Deputy Prime Minister Winston Peters has promised the Government will be tougher than ever before on gang members illegally wielding weapons in the wake of the Christchurch terror attacks.
On Monday, Peters revealed September 30 as the date an amnesty period will end for illegal guns to be handed into police, including the soon to be banned military-style semi-automatics.
But the Government has already received a challenge from some gang members, who believe owning weapons is necessary to protecting themselves from rival gangs.
"Will gangs get rid of their weapons? No. Because of who we are, we can't guarantee our own safety," Sonny Fatu, president of the Waikato branch of the Mongrel Mob, told Stuff.
But while Peters admitted politicians had previously failed to be strong on issues relating to gangs, he was adamant that after the March 15 attacks, his Government meant business.
"If you are saying we haven't been nearly as responsible as politicians over the decades on the question of military-style weapons, you're right," he told The AM Show.
"If you are saying we have been weak on certain issues to do with law and order, and guilt by association, which is seriously the case with the gangs because of the collection of legal issues which surround them, you're right.
"But in this case, in 2019, after this disaster, we are for real.
"If your intent is to disobey the law, we are going to ensure that as we pass [new legislation], we have the commitment from Parliament to ensure, for the first time ever, that we will enforce the law."
Peters said after the amnesty period finished, everything that could be done to enforce the new law would be.
"We are giving them good warning, we have an amnesty until the end of September 2019, that's this year, and then we are going to come for people who don't wish to obey the law on these matters," he said.
"It's very clear and that includes the gangs."
When questioned by The AM Show host Duncan Garner on how the Government intended to be effective in its enforcement of the law, noting that patches were still often worn by gang members in some public spaces, Peters took issue with the comparison.
"With the greatest respect Duncan, wise up. Have you seen anyone shot by a patch? Anybody knifed by patch? Anybody murdered by a patch? No. Let's get real here," he said.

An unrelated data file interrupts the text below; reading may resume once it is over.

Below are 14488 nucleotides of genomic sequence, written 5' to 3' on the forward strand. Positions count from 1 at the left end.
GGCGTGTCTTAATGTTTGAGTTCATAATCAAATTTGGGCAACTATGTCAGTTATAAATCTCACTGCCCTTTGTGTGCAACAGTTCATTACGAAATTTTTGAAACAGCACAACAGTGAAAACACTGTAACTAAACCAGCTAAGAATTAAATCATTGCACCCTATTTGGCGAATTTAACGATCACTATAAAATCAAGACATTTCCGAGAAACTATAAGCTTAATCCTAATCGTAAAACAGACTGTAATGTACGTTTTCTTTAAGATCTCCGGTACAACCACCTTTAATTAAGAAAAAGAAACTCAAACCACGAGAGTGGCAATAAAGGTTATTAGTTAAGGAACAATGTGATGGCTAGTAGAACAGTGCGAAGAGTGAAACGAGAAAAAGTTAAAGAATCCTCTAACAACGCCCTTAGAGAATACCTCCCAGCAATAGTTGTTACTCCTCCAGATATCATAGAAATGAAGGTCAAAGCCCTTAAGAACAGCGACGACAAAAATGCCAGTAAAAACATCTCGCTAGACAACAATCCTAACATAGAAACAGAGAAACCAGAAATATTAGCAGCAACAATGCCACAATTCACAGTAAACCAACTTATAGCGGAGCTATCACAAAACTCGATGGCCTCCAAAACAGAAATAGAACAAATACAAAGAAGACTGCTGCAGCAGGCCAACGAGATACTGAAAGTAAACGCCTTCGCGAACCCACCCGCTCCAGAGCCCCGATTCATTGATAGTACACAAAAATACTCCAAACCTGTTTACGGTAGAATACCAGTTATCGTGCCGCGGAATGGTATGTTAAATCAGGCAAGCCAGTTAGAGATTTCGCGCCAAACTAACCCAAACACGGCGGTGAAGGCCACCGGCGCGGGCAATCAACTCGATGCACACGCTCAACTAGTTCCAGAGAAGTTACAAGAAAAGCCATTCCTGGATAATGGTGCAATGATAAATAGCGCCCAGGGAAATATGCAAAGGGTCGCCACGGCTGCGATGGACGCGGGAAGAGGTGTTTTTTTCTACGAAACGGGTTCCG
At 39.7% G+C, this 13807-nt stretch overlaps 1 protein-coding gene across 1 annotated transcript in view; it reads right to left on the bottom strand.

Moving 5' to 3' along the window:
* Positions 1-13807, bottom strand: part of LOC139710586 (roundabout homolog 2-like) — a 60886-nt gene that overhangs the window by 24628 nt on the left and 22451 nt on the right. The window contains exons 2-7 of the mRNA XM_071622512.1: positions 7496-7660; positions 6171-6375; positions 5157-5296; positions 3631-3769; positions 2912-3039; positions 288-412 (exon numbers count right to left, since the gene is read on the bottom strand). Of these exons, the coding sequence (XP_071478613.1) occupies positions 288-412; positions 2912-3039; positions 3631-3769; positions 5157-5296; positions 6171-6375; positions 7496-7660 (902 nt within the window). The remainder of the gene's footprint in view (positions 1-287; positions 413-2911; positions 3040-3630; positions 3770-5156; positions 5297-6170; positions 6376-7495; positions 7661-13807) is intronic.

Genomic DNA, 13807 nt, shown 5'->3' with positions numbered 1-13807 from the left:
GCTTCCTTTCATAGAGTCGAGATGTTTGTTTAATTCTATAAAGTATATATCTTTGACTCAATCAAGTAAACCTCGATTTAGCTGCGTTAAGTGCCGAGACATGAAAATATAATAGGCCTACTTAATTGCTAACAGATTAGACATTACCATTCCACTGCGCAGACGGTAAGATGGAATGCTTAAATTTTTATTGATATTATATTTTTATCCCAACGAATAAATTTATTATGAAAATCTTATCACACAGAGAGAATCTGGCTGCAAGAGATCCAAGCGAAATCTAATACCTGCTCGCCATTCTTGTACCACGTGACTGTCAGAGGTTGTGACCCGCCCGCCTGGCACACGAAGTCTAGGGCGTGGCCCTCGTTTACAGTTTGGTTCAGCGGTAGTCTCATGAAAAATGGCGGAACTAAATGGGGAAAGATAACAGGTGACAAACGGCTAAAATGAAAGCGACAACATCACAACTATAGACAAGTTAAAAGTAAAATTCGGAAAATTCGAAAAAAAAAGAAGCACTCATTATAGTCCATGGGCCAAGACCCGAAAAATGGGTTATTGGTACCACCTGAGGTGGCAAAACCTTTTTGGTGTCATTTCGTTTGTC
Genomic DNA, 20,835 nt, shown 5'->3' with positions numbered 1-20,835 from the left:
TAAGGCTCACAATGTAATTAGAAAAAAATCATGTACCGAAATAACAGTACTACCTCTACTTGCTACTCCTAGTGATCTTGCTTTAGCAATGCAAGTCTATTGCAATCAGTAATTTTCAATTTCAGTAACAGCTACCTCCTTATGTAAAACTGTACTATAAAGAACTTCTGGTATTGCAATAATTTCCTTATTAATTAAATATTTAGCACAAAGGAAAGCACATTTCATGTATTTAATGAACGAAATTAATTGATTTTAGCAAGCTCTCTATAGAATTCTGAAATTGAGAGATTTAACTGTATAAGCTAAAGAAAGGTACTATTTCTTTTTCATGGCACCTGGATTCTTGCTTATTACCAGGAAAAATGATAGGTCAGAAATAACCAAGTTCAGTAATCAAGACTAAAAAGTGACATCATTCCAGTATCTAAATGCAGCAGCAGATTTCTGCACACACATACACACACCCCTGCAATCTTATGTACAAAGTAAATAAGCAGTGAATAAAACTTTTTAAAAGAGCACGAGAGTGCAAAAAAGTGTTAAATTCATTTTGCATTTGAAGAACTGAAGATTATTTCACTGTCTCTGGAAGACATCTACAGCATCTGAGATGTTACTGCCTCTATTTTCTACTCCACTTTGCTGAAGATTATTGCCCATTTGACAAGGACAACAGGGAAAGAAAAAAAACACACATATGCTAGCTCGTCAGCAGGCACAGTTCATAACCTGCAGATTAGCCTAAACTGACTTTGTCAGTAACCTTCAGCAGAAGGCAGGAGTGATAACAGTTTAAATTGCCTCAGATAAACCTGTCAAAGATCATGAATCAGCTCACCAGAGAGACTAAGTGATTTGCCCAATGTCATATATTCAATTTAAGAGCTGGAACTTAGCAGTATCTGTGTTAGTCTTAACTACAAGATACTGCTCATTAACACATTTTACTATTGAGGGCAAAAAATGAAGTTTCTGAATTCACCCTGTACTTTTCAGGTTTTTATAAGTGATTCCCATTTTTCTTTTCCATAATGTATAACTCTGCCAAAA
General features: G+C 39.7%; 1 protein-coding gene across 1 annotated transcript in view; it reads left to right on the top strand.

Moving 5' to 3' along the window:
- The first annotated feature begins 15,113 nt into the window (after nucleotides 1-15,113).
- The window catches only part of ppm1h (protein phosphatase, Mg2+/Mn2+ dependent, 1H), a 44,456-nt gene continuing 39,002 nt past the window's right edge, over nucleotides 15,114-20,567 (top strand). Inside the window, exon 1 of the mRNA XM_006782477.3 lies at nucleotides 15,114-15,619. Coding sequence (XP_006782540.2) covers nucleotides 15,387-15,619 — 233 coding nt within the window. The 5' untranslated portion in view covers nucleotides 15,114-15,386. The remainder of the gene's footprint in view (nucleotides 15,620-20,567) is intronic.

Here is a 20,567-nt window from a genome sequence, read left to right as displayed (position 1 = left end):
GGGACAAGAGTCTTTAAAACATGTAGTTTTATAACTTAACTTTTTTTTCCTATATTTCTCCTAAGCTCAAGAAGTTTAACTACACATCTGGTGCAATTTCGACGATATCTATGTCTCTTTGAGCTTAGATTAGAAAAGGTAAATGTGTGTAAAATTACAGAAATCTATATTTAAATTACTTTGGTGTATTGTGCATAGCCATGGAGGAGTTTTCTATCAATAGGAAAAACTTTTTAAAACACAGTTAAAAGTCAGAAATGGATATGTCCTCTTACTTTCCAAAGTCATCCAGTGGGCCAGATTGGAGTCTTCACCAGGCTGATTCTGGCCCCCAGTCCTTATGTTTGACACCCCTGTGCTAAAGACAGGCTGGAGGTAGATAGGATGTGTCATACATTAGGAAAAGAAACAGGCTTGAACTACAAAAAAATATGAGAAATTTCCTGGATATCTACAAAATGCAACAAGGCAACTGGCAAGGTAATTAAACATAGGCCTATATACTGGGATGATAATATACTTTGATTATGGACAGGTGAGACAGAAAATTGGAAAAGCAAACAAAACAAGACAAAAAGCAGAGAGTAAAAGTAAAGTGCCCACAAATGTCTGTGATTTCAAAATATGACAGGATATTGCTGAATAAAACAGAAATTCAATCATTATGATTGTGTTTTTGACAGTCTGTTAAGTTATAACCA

"I am saying stop putting up ridiculous contrasts. A patch is a patch, it's a badge, it's different. Maybe it symbolises unlawful behaviour by connection, but it is nothing like having military-style weapons."
Peters said the Government wouldn't turn to illegal methods to find weapons, such as raiding gang pads without evidence guns were there.
"We are a first-world country, with first-world rules and you gotta have clear evidence that what you are looking for is actually there in the sense you can't just go smashing down people's doors on the expectation you might or may not find a gun," he said.
The amnesty period allows anyone, including gang members, who are already illegally possessing the weapons, to come forward.
"Whether you are holding a military-style semi-automatic weapons right now, whether you are holding them legally or illegally, the amnesty will apply to everybody, but after the end of September the law will be enforced," said Peters.
Under the legislation, unlawful possession of a prohibited firearm in a public place would result in seven years imprisonment, and using a prohibited firearm to resist arrest would carry a penalty of 10 years in prison.
The new legislation will have its first reading on Tuesday, and be referred to a Select Committee for public submissions. It will return to Parliament next week to pass through its remaining stages.
It is intended to come into force on April 12, the day after the Royal Assent.